Saturday, January 24, 2015

National Readathon Day ~ my report

I did it.  I had my own little readathon day, and got little read between the hours of 12:00 noon and 4:00 pm.  Here's why.

Having slept late, I didn't get online until nearly noon.  When I checked email, I saw that my friend Donna had suggested:  "Shall we read in the library?"  I hadn't thought of that, but what a great idea!  So I looked for an illustration of reading, found this colorful elephant, printed off three copies with the words shown below, and got ready to go downstairs to our library here in the Crown Center.

Today, take part in National Readathon Day
by reading in the Crown FCenter Library
between 12:00 noon and 4:00 pm to help
"create, promote and sustain a lifelong love of reading."

When I reached the library, Donna wasn't there, and she wasn't hearing her cell phone when I called.  So there I was in the library, trying to read

Amy Tan's The Valley of Amazement (2013), while hearing two Chinese women conversing loudly in the nearby laundry room.  (Appropriate, I thought, since that novel is set in Shanghai.)  I was alone until a man came in and went to the shelves holding the books in Russian.  He found a book and left.  Later, a Chinese man I've seen there before sat down at his usual table to read.  Either he doesn't speak English or doesn't want to talk, but for awhile I had another reader in the small library with me.  Then a Chinese woman came in and said, "Good to see you again!"  I didn't remember her name, but I'd seen her before.  It turned out that she didn't remember my name, either, but she wanted to talk:
"Do you have time to hear my story?"
I figured I wasn't getting much reading done, so okay.  I went over and sat in the chair beside her, as she told her story in broken English and much pantomiming.  The best I could tell, May was born in Burma, her father was Chinese, they were refugees in China, returned to Burma, and she lived 29 years in India where she married an Indian man.  When she left, I returned to my book.

After two hours in the library, however, I had managed to read only 17 pages.  I picked up my phone and my book and left, first to check on Donna (whose phone was in the other room and turned down low) and then back to my apartment where I could actually read.  I put aside Amy Tan's novel and went back to reading Convictions: How I Learned What Matters Most by Marcus J. Borg, 2014.  It was his last book.  He died on Wednesday the 21st.  It's easier to read where it's quiet.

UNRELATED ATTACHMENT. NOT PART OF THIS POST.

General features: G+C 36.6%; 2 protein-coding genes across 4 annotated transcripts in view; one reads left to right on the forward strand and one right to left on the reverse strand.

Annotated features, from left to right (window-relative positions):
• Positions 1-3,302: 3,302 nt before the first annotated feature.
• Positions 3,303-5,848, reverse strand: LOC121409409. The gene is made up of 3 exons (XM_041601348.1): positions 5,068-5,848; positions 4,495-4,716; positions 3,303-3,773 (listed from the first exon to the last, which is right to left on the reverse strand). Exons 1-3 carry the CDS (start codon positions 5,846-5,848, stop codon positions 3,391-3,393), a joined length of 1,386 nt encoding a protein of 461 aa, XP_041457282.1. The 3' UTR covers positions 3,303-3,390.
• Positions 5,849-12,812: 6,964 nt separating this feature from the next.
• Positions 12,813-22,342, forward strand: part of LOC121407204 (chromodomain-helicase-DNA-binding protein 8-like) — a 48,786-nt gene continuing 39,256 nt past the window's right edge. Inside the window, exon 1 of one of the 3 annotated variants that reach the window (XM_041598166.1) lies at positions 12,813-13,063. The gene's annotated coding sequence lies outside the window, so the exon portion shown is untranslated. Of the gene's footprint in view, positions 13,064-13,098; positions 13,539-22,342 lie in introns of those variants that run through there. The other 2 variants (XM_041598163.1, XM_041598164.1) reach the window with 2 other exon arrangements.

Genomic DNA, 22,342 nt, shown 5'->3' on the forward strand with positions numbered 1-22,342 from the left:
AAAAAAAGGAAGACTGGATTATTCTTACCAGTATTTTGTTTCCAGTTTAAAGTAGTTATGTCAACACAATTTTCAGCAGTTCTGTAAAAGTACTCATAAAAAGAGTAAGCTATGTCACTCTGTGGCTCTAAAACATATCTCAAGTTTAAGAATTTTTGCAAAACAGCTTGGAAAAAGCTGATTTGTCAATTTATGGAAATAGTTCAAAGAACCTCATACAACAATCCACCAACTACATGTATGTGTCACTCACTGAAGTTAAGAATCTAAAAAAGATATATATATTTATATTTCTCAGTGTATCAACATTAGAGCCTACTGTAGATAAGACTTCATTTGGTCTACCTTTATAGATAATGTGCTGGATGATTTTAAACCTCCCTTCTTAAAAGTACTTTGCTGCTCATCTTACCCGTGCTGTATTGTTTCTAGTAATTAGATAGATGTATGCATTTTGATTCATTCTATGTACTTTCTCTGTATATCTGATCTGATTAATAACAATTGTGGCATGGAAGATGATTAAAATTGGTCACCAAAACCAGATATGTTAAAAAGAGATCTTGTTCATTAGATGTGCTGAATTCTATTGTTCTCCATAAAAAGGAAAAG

Friday, January 23, 2015

Beginning ~ after the verdict

Innocent Traitor: A Novel of Lady Jane Grey ~ by Alison Weir, 2006, historical fiction (England)
14th November 1553
It is over.  My trial has ended, and I am now back in the Tower of London, this place that was once my palace and is now my prison.
Sounds interesting to me.  I assume the story will tell me about her palace, her trial, and why she's in prison.  I've enjoyed novels by Alison Weir before, and I look forward to this one.  Summary:
"I am now a condemned traitor ... I am to die when I have hardly begun to live" (p. 3).  Lady Jane Grey — "the Nine Days' Queen" — is a fifteen-year-old girl who unwittingly finds herself at the center of the religious and civil unrest that nearly toppled the fabled House of Tudor during the sixteenth century.  The child of a scheming father and a ruthless mother, for whom she is merely a pawn in a dynastic game with the highest stakes, Jane Grey was born during the harrowingly turbulent period between Anne Boleyn's beheading and the demise of Jane's infamous great-uncle, King Henry VIII.  With the premature passing of Jane's adolescent cousin, King Edward VI, comes a struggle for supremacy fueled by political machinations and lethal religious fervor.  Honest and exceptionally intelligent, Jane has no ambitions to rule, preferring to immerse herself in books and religious studies.  She is forced to accept the crown, setting off a firestorm of intrigue, betrayal, and tragedy.  Power-grabbing swirls around Lady Jane Grey from the day of her birth to her unbearably poignant death.